I want to see a horror film with a plot. He wants to play a game. With both get what we came for. Sort of.
Jigsaw (Tobin Bell) is dead, as is pretty much everyone else associated with the Saw franchise up to this point. But someone has been continuing his work and possibly has been helping John and Amanda (Shawnee Smith) all along, and the feds are closing in. Unfortunately for them, Jigsaw was always good at finding recruits and convincing them to run his game for him, and with multiple games running, all of them are starting to converge. Will anyone redeem themselves in Jigsaw’s eyes, or has everyone already doomed themselves?
The idea behind the Saw franchise is clever; using imaginative engineering and ironic traps of a torturous nature, those perceived to have wasted their lives are given the chance to live if they can escape. Since Jigsaw never really throws the switch, sticks in the knife, or pulls the trigger, he absolves himself from any guilt. These stories work very well on an intimate level, but when too many characters are introduced, both the story and the audiences have some trouble keeping up. Whereas the first Saw and the third met the right balance, the second film and now the fourth push things a little too far and end up being less effective as a result.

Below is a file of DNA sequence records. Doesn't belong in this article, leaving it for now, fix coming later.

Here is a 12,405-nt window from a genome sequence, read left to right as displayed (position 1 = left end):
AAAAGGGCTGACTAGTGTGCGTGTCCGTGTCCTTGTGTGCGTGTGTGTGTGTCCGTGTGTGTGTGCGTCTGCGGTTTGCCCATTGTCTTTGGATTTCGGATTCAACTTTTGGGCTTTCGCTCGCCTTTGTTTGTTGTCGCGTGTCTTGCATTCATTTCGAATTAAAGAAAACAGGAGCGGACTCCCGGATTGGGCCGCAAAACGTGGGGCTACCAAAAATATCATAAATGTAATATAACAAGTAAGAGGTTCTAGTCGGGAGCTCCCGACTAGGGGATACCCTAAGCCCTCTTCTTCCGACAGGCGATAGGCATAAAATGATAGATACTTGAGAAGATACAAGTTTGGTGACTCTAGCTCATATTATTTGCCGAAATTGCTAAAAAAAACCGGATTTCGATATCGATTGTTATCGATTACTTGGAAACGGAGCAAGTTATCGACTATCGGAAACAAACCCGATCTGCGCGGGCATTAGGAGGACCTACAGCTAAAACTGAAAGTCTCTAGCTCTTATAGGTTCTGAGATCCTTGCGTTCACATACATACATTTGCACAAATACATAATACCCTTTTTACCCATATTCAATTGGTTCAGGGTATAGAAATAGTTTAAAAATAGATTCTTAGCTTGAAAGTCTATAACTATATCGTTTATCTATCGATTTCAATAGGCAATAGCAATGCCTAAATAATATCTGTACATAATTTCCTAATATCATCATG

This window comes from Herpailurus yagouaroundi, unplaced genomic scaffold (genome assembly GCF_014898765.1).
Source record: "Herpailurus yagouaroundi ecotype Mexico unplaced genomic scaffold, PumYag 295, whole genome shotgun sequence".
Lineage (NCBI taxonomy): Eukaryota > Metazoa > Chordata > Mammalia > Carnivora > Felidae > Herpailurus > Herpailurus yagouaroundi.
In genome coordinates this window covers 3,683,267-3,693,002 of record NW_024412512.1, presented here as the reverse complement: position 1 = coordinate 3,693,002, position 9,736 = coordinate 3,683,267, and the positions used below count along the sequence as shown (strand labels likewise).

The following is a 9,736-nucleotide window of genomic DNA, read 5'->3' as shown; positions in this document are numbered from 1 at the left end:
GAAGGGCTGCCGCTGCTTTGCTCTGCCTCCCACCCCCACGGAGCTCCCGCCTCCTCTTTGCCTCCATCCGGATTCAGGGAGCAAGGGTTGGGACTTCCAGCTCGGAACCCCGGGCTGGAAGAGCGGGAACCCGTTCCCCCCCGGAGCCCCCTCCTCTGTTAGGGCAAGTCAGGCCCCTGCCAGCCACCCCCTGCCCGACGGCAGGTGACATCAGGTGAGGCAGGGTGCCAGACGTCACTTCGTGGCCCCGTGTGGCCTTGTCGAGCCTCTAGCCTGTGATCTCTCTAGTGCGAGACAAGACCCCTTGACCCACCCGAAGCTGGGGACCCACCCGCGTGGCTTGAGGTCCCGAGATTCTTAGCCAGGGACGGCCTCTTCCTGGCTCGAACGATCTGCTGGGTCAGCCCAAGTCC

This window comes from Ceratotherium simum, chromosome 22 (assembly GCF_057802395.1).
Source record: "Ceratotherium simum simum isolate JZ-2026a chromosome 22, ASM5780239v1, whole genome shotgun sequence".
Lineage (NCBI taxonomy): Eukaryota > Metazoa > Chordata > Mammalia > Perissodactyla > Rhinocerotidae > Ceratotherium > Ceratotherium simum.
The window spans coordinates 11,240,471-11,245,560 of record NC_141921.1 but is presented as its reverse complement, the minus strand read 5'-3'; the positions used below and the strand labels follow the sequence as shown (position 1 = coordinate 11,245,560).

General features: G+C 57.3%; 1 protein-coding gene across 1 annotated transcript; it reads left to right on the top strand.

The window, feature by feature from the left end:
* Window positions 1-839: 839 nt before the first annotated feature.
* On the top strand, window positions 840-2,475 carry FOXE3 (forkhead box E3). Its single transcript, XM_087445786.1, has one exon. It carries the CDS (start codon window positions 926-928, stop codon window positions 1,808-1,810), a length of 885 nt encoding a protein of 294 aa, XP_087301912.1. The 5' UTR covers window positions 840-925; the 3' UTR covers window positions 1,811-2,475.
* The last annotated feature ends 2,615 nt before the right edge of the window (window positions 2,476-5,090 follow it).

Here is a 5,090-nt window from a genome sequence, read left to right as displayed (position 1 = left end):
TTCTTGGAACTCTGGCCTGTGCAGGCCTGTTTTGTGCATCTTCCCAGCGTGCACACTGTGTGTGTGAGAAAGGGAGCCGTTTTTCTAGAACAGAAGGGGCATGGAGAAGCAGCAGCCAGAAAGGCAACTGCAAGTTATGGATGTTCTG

As hinted in the third film, many of the flashbacks which have become the staple of the Saw storytelling formula now deal with John becoming Jigsaw himself. For the first time we see where the inspirations come from and why the anger. Unfortunately, Jigsaw’s story is actually pretty interesting, leaving the bulk of the film following the third installment’s tried-and-true “here’s your victim, make your choice, next victim” pacing. While avoiding the mistake of too many loose cannons from the second film, the fourth film commits all-new atrocities that again stray to far from the original idea or mimic it too repetitively.
By the end of the film, the music and fast flashback technique we’ve seen ending the previous three films seems unnecessary. At this point, we know all of Jigsaw’s best tricks and those of the director, from scenes cut to look like they’re happening now (but have already taken place earlier) to revealing the “control” character that has betrayed everyone out of secret loyalty to Jigsaw. These bits no longer seem revealing or even surprising, so for the last two planned installments, everything we’ve come to expect really needs to be turned on its head to be effective.
(a two and a half skull recommendation out of four)